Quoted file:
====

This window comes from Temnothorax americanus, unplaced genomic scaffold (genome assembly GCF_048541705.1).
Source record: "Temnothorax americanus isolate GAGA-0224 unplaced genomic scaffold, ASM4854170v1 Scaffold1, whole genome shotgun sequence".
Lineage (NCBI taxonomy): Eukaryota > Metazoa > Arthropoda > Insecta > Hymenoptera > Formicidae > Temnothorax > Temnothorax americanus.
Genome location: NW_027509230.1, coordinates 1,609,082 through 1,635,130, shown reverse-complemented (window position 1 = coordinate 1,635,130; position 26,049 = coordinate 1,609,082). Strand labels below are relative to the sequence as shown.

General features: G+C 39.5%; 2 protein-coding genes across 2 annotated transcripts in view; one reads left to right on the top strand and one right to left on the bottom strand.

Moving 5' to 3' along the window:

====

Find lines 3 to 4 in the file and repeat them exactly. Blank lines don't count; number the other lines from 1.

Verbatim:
Lineage (NCBI taxonomy): Eukaryota > Metazoa > Arthropoda > Insecta > Hymenoptera > Formicidae > Temnothorax > Temnothorax americanus.
Genome location: NW_027509230.1, coordinates 1,609,082 through 1,635,130, shown reverse-complemented (window position 1 = coordinate 1,635,130; position 26,049 = coordinate 1,609,082). Strand labels below are relative to the sequence as shown.